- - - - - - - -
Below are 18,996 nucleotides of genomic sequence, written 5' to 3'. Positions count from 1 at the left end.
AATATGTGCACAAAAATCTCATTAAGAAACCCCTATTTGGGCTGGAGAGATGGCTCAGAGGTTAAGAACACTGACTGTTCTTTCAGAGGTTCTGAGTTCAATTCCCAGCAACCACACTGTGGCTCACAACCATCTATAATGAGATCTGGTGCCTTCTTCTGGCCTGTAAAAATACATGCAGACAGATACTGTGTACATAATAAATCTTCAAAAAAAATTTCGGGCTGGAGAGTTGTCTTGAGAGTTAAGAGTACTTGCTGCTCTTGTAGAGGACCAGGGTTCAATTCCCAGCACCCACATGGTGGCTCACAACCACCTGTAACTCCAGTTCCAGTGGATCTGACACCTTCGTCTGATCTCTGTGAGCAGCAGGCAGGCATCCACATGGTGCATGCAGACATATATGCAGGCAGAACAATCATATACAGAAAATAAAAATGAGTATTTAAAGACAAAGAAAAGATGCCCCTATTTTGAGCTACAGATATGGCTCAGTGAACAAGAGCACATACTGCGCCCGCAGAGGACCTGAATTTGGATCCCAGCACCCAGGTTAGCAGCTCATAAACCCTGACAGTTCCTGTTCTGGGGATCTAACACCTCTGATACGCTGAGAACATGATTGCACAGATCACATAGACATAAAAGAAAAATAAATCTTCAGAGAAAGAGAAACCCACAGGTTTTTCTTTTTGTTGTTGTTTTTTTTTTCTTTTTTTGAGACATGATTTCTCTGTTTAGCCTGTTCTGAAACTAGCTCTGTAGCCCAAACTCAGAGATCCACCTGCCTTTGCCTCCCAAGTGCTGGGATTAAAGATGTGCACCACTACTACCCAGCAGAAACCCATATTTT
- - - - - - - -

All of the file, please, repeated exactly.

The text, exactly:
Below are 18,996 nucleotides of genomic sequence, written 5' to 3'. Positions count from 1 at the left end.
AATATGTGCACAAAAATCTCATTAAGAAACCCCTATTTGGGCTGGAGAGATGGCTCAGAGGTTAAGAACACTGACTGTTCTTTCAGAGGTTCTGAGTTCAATTCCCAGCAACCACACTGTGGCTCACAACCATCTATAATGAGATCTGGTGCCTTCTTCTGGCCTGTAAAAATACATGCAGACAGATACTGTGTACATAATAAATCTTCAAAAAAAATTTCGGGCTGGAGAGTTGTCTTGAGAGTTAAGAGTACTTGCTGCTCTTGTAGAGGACCAGGGTTCAATTCCCAGCACCCACATGGTGGCTCACAACCACCTGTAACTCCAGTTCCAGTGGATCTGACACCTTCGTCTGATCTCTGTGAGCAGCAGGCAGGCATCCACATGGTGCATGCAGACATATATGCAGGCAGAACAATCATATACAGAAAATAAAAATGAGTATTTAAAGACAAAGAAAAGATGCCCCTATTTTGAGCTACAGATATGGCTCAGTGAACAAGAGCACATACTGCGCCCGCAGAGGACCTGAATTTGGATCCCAGCACCCAGGTTAGCAGCTCATAAACCCTGACAGTTCCTGTTCTGGGGATCTAACACCTCTGATACGCTGAGAACATGATTGCACAGATCACATAGACATAAAAGAAAAATAAATCTTCAGAGAAAGAGAAACCCACAGGTTTTTCTTTTTGTTGTTGTTTTTTTTTTCTTTTTTTGAGACATGATTTCTCTGTTTAGCCTGTTCTGAAACTAGCTCTGTAGCCCAAACTCAGAGATCCACCTGCCTTTGCCTCCCAAGTGCTGGGATTAAAGATGTGCACCACTACTACCCAGCAGAAACCCATATTTT